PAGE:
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Am Soc Clin Oncol Educ Book. 2015:177-86. doi: 10.14694/EdBook_AM.2015.35.177.

Achievements and challenges of molecular targeted therapy in melanoma.

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From the Massachusetts General Hospital Cancer Center, Boston, MA; Yale Cancer Center, New Haven, CT; Yale University, New Haven, CT; University Hospital of Zurich, Zurich, Switzerland.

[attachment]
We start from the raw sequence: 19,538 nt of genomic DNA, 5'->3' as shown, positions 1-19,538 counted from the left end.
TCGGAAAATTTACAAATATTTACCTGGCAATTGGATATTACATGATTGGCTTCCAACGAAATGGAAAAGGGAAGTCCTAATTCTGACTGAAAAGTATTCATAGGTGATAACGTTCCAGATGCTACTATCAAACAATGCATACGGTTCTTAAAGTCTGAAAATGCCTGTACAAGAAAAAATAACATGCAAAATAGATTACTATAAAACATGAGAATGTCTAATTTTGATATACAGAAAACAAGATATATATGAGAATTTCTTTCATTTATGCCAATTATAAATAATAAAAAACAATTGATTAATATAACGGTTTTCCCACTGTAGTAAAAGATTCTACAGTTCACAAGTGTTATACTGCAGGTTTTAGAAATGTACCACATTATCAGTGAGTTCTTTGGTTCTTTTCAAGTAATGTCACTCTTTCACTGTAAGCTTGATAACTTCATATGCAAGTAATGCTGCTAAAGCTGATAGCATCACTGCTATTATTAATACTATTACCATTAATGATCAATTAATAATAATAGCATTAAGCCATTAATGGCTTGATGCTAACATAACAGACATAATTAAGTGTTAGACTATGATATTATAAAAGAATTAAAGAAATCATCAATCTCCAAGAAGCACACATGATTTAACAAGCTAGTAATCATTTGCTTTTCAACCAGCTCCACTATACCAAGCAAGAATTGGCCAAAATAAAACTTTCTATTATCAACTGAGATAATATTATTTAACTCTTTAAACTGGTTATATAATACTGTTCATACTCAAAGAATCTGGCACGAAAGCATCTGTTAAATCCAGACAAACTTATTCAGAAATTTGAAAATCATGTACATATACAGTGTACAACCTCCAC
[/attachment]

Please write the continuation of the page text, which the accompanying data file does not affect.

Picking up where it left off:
The treatment of melanoma has been revolutionized over the past decade with the development of effective molecular and immune targeted therapies. The great majority of patients with melanoma have mutations in oncogenes that predominantly drive signaling through the mitogen activated protein kinase (MAPK) pathway. Analytic tools have been developed that can effectively stratify patients into molecular subsets based on the identification of mutations in oncogenes and/or tumor suppressor genes that drive the MAPK pathway. At the same time, potent and selective inhibitors of mediators of the MAPK pathway such as RAF, MEK, and ERK have become available. The most dramatic example is the development of single-agent inhibitors of BRAF (vemurafenib, dabrafenib, encorafenib) and MEK (trametinib, cobimetinib, binimetinib) for patients with metastatic BRAFV600-mutant melanoma, a subset that represents 40% to 50% of patients with metastatic melanoma. More recently, the elucidation of mechanisms underlying resistance to single-agent BRAF inhibitor therapy led to a second generation of trials that demonstrated the superiority of BRAF inhibitor/MEK inhibitor combinations (dabrafenib/trametinib; vemurafenib/cobimetinib) compared to single-agent BRAF inhibitors. Moving beyond BRAFV600 targeting, a number of other molecular subsets--such as mutations in MEK, NRAS, and non-V600 BRAF and loss of function of the tumor suppressor neurofibromatosis 1 (NF1)--are predicted to respond to MAPK pathway targeting by single-agent pan-RAF, MEK, or ERK inhibitors. As these strategies are being tested in clinical trials, preclinical and early clinical trial data are now emerging about which combinatorial approaches might be best for these patients.

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